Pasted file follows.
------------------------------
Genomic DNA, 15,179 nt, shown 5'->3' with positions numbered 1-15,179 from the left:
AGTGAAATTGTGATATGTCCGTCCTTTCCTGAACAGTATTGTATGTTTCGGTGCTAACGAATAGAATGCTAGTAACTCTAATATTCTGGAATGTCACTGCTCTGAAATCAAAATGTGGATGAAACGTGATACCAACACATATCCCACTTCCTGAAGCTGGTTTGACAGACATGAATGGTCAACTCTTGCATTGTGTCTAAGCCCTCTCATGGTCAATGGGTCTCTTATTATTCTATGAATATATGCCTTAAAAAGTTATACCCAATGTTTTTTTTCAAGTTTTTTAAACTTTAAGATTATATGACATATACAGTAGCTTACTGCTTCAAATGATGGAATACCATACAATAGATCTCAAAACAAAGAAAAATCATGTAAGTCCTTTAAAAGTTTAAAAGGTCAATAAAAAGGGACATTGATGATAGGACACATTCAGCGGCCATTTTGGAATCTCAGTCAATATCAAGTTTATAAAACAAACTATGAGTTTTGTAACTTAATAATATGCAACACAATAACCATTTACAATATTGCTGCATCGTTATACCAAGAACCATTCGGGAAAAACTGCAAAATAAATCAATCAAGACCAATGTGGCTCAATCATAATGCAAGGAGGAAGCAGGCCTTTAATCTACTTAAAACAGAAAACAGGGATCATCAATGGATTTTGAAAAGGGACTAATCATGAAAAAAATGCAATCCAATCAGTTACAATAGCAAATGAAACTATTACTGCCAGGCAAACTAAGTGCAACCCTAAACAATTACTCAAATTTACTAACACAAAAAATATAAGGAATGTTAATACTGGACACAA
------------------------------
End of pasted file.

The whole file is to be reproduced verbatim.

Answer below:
Genomic DNA, 15,179 nt, shown 5'->3' with positions numbered 1-15,179 from the left:
AGTGAAATTGTGATATGTCCGTCCTTTCCTGAACAGTATTGTATGTTTCGGTGCTAACGAATAGAATGCTAGTAACTCTAATATTCTGGAATGTCACTGCTCTGAAATCAAAATGTGGATGAAACGTGATACCAACACATATCCCACTTCCTGAAGCTGGTTTGACAGACATGAATGGTCAACTCTTGCATTGTGTCTAAGCCCTCTCATGGTCAATGGGTCTCTTATTATTCTATGAATATATGCCTTAAAAAGTTATACCCAATGTTTTTTTTCAAGTTTTTTAAACTTTAAGATTATATGACATATACAGTAGCTTACTGCTTCAAATGATGGAATACCATACAATAGATCTCAAAACAAAGAAAAATCATGTAAGTCCTTTAAAAGTTTAAAAGGTCAATAAAAAGGGACATTGATGATAGGACACATTCAGCGGCCATTTTGGAATCTCAGTCAATATCAAGTTTATAAAACAAACTATGAGTTTTGTAACTTAATAATATGCAACACAATAACCATTTACAATATTGCTGCATCGTTATACCAAGAACCATTCGGGAAAAACTGCAAAATAAATCAATCAAGACCAATGTGGCTCAATCATAATGCAAGGAGGAAGCAGGCCTTTAATCTACTTAAAACAGAAAACAGGGATCATCAATGGATTTTGAAAAGGGACTAATCATGAAAAAAATGCAATCCAATCAGTTACAATAGCAAATGAAACTATTACTGCCAGGCAAACTAAGTGCAACCCTAAACAATTACTCAAATTTACTAACACAAAAAATATAAGGAATGTTAATACTGGACACAA